On the HR side of things, a safe and enabling work environment is important to a BAM company. There should be an atmosphere of trust and a focus on learning and growth. I once had about 40 employees in an office in Pennsylvania. I told them all that my goal was for them to be better equipped for the workplace when they left our employ than when they started. I meant for that in terms of skill as well as ability to demonstrate values and an integration of faith with their work.
Example: The operational process should be documented, trained for, and followed diligently. I observed that in a leather product factory in Asia. The process started with the ordering of leather in rolls and concluded with excellent quality bags for the export market. Each department had a supervisor and quality control. Even small operations need to give attention to operations and faith, while valuing issues and systems.
“Location – Location – Location” is an old adage often used in the real estate industry, but it is an important concept for all businesses. Not only is the question relevant for customers, but also for the supply chain/labor pool, and community resources like quality of life/education opportunities.
If the business is a retail business on site, such as a coffee shop or bakery, the research demands a clear and thorough understanding of the community. However, if it is the export of sports equipment, decisions might surround export costs and availability of raw materials.
Example: A high end international bakery in Vietnam chose a location near embassies and international schools in the capital city, and is quite successful. In a negative example, a rock- climbing company in North Africa failed because the base of operations was too far away from the target climbing mountains.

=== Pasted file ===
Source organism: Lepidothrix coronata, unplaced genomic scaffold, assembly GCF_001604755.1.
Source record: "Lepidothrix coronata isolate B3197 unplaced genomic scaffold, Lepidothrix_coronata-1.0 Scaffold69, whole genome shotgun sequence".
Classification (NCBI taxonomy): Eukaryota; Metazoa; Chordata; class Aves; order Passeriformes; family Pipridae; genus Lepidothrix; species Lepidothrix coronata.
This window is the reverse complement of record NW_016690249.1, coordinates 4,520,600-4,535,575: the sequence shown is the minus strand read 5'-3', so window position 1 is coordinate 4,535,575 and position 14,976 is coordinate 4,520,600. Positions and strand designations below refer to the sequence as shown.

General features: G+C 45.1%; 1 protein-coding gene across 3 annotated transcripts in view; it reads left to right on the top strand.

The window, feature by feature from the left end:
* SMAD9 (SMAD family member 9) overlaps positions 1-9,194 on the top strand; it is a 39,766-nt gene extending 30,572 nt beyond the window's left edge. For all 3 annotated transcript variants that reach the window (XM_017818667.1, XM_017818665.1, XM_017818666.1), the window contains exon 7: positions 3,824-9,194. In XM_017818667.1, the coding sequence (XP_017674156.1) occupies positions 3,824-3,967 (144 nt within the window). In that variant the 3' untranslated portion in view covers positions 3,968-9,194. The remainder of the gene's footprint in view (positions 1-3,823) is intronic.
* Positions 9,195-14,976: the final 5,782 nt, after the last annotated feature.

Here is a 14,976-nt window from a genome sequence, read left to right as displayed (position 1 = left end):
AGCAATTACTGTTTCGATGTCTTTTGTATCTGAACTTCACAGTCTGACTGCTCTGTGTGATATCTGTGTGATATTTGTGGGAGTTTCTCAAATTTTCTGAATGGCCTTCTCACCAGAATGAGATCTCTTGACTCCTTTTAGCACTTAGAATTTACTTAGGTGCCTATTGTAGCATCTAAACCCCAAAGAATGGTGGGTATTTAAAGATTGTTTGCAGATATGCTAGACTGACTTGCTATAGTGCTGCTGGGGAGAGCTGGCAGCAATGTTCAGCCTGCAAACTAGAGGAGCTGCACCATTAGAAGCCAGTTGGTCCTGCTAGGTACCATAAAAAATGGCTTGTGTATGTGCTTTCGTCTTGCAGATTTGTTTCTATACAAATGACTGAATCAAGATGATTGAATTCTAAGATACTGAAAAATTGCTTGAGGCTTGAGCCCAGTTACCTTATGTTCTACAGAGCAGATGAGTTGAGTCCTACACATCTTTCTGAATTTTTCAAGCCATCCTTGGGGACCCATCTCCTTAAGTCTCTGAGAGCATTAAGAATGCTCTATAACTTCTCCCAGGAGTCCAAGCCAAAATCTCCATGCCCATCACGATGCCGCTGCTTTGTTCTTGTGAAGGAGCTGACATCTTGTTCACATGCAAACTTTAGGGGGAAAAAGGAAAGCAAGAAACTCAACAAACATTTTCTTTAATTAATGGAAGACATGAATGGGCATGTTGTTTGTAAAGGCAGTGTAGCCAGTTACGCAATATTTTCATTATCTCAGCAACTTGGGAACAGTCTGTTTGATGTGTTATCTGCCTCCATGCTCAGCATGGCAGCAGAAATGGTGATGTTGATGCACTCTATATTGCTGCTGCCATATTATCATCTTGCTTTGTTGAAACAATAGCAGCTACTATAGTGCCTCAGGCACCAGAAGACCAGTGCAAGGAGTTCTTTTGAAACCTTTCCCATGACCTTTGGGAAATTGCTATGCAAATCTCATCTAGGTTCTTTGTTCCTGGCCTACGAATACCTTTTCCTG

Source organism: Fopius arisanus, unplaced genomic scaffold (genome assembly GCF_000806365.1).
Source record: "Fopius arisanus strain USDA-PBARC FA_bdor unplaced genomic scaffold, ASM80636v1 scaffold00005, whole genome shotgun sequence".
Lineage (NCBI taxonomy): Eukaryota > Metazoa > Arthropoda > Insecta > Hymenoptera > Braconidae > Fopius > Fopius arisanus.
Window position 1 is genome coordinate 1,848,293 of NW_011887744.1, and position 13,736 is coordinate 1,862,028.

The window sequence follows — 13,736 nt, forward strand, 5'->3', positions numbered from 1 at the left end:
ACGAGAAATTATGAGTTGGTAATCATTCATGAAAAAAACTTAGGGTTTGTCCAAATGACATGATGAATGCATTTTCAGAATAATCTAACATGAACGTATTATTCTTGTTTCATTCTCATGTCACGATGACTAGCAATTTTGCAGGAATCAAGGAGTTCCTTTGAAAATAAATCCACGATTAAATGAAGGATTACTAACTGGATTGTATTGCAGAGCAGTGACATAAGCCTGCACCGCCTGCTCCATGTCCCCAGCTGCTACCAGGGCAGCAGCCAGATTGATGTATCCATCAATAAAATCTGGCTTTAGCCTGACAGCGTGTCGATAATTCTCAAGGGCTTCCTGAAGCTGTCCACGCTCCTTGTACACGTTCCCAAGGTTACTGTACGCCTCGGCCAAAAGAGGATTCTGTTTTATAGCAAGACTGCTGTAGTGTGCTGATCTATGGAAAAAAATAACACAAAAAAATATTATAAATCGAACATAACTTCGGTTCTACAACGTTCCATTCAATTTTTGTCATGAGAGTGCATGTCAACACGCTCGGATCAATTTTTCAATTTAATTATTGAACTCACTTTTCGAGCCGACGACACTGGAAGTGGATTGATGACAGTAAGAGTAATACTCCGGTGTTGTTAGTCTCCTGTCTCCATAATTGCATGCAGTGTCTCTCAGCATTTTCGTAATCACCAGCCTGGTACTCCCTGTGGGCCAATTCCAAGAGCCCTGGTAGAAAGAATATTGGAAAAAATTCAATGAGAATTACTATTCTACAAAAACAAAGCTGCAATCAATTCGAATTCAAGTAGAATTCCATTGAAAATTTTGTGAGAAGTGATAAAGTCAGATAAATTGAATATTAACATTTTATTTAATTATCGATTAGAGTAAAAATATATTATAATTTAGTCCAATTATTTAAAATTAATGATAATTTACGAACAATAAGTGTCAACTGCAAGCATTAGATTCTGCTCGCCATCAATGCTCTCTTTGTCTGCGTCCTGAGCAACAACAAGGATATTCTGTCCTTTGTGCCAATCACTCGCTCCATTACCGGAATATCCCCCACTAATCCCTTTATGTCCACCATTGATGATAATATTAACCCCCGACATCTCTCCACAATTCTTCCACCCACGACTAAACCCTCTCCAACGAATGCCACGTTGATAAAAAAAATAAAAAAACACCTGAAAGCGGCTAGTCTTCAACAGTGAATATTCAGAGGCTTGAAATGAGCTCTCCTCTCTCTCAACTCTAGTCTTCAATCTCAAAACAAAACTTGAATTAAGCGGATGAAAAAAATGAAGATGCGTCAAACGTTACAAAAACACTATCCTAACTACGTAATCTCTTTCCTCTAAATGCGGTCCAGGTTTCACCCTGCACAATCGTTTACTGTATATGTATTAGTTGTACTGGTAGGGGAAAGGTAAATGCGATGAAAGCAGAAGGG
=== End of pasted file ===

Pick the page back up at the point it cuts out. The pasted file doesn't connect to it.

It is possible to start and operate a business without this ‘P’, but having passion goes a long way toward enabling success. A business owner in Africa calls this the ‘X-factor’, by which he means, …an unknown or hard-to-define influence; a factor with unknown or unforeseeable consequences.” I think of it as having heart because it is part of the business leaders fabric, his DNA. In the Freedom Business Industry, we see many founders who have a real heart for those enslaved and feel hopeless. The owners of businesses have a real passion for their release and survival.
Example: I have met business owners in Africa, India, China, Indonesia, and elsewhere who can’t wait for each day, because they get to help people out of poverty, create a new product, or watch an employee grow into a transformed life. Passion goes a long way to make difficulties and challenges palatable and more easily overcome.
These foundational rules are important in every startup. They surface in the literature of Entrepreneurial Operation Systems (EOS) and certainly are important in the economy of God and the core BAM Quadruple Bottom Line (QBL) values of profitability, job creation, creation care and social/spiritual transformation. All are essential and the risk of failure will be mitigated by care given to each of the “Ps” – Purpose; Principles; People; Problem; Product; Process; Place and Passion.
Larry W. Sharp, BAM Support Specialist, IBEC Ventures